Learning Curve

The term learning curve describes the practical reality that, when labour intensive tasks are repeated, the initial difficulties encountered the first time are progressively solved, and subsequent iterations take less labour and hence cost less. In the absence of hard data, most practitioners start with a 15% learning curve assumption, though the actual value will vary from activity to activity. As an example, if a frame maker made a picture frame and it took 10 hours of labour at $50 per hour, the labour cost would be $500. If the same person was asked to make a second identical frame, we could assume that they would be faster second time around and the second frame would take eight and a half hours labour, costing $425 in labour. As the quantity of items produced doubles, labour costs are assumed to decrease at a predictable rate, in this case 15%.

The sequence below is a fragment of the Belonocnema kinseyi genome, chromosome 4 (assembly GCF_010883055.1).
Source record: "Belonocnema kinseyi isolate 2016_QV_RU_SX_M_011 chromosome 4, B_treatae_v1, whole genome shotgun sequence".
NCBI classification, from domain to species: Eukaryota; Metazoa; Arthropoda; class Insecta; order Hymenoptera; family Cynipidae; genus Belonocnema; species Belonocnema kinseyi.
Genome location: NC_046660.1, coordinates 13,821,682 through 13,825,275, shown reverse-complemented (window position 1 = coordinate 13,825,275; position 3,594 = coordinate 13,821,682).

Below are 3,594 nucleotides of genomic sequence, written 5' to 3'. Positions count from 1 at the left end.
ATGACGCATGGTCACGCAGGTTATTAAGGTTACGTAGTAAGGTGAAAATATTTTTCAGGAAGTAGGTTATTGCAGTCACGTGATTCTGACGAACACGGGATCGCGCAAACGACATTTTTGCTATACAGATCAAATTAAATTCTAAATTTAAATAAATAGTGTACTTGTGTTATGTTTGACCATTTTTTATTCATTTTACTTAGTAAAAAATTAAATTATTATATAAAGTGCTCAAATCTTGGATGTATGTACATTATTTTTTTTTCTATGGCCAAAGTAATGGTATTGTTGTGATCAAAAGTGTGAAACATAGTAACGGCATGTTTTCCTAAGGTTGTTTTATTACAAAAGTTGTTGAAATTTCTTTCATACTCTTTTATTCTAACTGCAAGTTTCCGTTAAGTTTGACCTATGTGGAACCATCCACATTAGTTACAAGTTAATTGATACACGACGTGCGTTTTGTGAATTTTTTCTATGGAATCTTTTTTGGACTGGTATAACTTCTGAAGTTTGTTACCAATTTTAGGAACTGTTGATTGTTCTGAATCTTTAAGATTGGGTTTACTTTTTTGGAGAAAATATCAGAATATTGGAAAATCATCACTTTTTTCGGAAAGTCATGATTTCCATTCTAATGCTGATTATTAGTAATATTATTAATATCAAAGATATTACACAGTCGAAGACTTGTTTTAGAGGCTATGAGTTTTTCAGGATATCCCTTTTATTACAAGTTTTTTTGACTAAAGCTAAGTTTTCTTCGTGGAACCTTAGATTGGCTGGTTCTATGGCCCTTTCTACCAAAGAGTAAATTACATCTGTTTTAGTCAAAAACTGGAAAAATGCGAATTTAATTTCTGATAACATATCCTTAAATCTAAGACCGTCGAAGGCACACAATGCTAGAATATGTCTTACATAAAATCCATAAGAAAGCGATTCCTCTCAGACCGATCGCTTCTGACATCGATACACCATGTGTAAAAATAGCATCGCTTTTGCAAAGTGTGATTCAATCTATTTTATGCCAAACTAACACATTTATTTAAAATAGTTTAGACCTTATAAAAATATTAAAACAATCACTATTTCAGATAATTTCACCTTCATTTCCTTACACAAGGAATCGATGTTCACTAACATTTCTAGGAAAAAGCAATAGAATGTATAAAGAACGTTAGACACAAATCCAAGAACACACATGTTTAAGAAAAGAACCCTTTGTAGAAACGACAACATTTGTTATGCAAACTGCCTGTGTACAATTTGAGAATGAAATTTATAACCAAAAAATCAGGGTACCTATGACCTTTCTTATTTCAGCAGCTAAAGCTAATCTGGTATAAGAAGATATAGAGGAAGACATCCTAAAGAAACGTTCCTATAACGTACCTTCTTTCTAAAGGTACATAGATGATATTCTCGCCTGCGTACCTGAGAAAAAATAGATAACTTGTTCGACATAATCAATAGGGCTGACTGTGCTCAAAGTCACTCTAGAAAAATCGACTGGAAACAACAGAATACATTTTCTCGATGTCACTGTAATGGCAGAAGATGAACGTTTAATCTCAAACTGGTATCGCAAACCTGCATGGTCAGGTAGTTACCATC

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Discover the world’s largest Glossary of Procurement terms

With over 800 Procurement specific terms (and growing) you will find everything you need to know or thought you knew about the Procurement function. Our aim is to provide you with a comprehensive list collated from the Comprara Groups hub of training and consulting source materials.The Procurement Glossary has been compiled by industry expert Paul Rogers.